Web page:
Who, (What Not to) Where, and Why

Date parties, Halloween, beer Olympics: everyday events college students look forward to celebrating and dressing up for. While often viewed as harmless to dress up in other cultures’ clothes, the implications of one’s actions can have a far more significant impact than expected. 

Today, cultural appropriation is a prevalent factor in many controversies and is a pressing – but not new – conversation. The issues have even touched The University of Alabama’s campus, known for its fraternities participating in antebellum events such as  Kappa Alpha’s ‘Old South’ parties, which made national headlines on news organizations like NBC

Lauren Gilonske, the newly-elected Student Government Association (SGA) vice president of diversity, equity and inclusion, and vice president of community outreach for The University of  Alabama Panhellenic Association (APA), explained that cultural appropriation is more than just clothing. It relates to individuals taking things such as food, music, movies and much more from another culture without permission with “the intent of not honoring fully, the purpose the object represents.”

In a situation where there are oppressors, suppressors and dissonance between cultures, cultural appropriation is at play. While cultural appropriation dates back to the beginnings of the United State’s history, Gilonske credits today’s attention to “people starting to realize that cultures have been taken, misused and even abused for hundreds of years.” 

“I think that now, in our current culture and days, we’re starting to realize that white people have exploited these cultures,” Gilonske said.

The events following the death of George Floyd in June 2020 brought attention to the inaction and injustices in our country. Conversations began to take place on all media channels including “Black Tuesday,” which was a collective action to protest racism and police brutality by encouraging businesses to abstain from releasing music and other business operations.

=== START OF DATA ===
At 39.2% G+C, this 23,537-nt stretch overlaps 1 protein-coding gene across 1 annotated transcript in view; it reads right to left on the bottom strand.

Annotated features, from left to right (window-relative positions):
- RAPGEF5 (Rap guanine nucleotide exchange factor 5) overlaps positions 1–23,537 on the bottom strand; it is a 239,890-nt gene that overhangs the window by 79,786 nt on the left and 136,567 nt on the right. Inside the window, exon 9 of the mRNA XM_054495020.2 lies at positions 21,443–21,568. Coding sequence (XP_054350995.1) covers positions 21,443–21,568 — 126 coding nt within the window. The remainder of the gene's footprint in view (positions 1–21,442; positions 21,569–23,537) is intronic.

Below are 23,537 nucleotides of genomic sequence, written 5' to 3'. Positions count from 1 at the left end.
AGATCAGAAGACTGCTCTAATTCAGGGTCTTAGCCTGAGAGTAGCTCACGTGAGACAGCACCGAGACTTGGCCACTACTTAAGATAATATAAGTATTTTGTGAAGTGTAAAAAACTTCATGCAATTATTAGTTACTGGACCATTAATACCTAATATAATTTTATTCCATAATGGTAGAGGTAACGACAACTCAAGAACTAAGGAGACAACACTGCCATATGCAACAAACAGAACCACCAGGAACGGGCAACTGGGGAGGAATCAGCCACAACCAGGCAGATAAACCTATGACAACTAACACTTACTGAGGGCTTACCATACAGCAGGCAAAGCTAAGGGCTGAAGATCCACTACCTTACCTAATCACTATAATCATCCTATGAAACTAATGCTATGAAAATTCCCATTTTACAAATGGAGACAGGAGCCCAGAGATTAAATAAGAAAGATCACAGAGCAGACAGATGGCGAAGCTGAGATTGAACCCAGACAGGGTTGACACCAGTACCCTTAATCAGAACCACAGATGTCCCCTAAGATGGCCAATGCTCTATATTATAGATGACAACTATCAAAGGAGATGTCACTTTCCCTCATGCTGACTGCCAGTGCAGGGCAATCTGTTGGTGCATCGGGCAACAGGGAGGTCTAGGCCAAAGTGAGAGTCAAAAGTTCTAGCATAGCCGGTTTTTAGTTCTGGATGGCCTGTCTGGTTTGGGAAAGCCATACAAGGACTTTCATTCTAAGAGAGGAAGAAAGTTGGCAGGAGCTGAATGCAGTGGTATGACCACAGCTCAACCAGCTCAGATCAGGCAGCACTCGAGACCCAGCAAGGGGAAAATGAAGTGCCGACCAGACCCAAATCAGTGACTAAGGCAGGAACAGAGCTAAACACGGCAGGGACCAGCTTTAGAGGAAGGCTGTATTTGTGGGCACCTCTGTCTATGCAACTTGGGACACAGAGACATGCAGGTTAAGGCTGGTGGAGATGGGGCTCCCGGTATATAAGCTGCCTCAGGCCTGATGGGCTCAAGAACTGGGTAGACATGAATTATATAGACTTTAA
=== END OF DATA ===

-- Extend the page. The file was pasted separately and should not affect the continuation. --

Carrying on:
The events also led to the global media attention that left organizations, individuals and industries, big and small, reconsidering their thought process on social justice and how they engage with different cultures. 

It is common now to see celebrities or leaders being called out by fans who demand apologies to the marginalized groups affected by their actions. Gilonske believes this is why people are finally talking about cultural appropriation. 

“We keep seeing it in the news because we have a greater understanding of what it is,” she said. “When you have more examples, and it keeps coming up, you start to realize that this is a trend, and if we don’t call it out, it’s only going to get worse.” 

Capstone Agency, the nation’s top student-run PR firm and a predominantly white organization elected its first DEI officer in September 2020. Marcella Martinez, a Nicaraguan native, believes conversations are finally being had because individuals realize how disrespectful a person’s actions can be when using another’s culture for personal gain. 

Today, anything and everything is able to be shared instantly on the internet for anyone to see. Martinez believes the technologies and economies of the twenty-first century are magnifying the effects of appropriation can have on cultural groups.

“We are a lot more interconnected than we were before because of globalization and social media, you get to see a bunch of things that before, previously, you wouldn’t have seen a lot of things being recorded, and they are staying online,” Martinez said.

Dating back to 2018, fraternities at The University of Alabama still participated in parties that celebrated some extent of antebellum fashion even though the university banned men from wearing traditional Confederate gray, which received swift backlash on Twitter according to

“Marginalized communities have been calling out cultural appropriation for years, and the sad thing is, is that they haven’t come out recently like many people believe,” Gilonske said. 

While social media has amplified the conversation surrounding cultural appropriation, individuals still call attention to a long-standing history of UA students appropriating cultures, even though these issues were not brought to their whole light until recently. 

Martinez, the DEI officer of her sorority, Pi Beta Phi, has had conversations with members before Halloween and date parties to “remind members of the impact their decisions can have on others.” 

Gilonske, who is of Native American descent, is grateful for the conversations being had and believes it is a great start to much needed change; yet, Gilonske is careful to say major improvements have been made as a society. 

“I think that one of the biggest things is including more people in the conversation that have had their cultural property taken advantage of,” Gilonske said. 

There are ways individuals can learn from their and others’ mistakes of cultural appropriation. The University of Alabama provides students with multiple resources to increase their education and understanding of different cultures, including SGA’s DEI certification program and, as of March 2021, the opportunity to minor in DEI. 

What you did in the past, you can’t really change but if you take that, and you move forward with it, with your life and you learn from it, I think that’s what matters” Martinez said.